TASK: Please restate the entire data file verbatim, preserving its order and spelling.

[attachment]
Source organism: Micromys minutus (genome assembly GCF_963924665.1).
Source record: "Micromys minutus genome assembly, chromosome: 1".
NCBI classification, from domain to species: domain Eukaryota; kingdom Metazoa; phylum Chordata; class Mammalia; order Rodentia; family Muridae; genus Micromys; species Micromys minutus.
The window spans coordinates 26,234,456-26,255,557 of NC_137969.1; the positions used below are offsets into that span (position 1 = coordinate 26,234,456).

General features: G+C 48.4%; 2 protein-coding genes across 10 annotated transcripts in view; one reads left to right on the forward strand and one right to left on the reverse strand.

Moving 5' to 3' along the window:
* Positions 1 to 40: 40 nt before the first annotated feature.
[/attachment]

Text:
Source organism: Micromys minutus (genome assembly GCF_963924665.1).
Source record: "Micromys minutus genome assembly, chromosome: 1".
NCBI classification, from domain to species: domain Eukaryota; kingdom Metazoa; phylum Chordata; class Mammalia; order Rodentia; family Muridae; genus Micromys; species Micromys minutus.
The window spans coordinates 26,234,456-26,255,557 of NC_137969.1; the positions used below are offsets into that span (position 1 = coordinate 26,234,456).

General features: G+C 48.4%; 2 protein-coding genes across 10 annotated transcripts in view; one reads left to right on the forward strand and one right to left on the reverse strand.

Moving 5' to 3' along the window:
* Positions 1 to 40: 40 nt before the first annotated feature.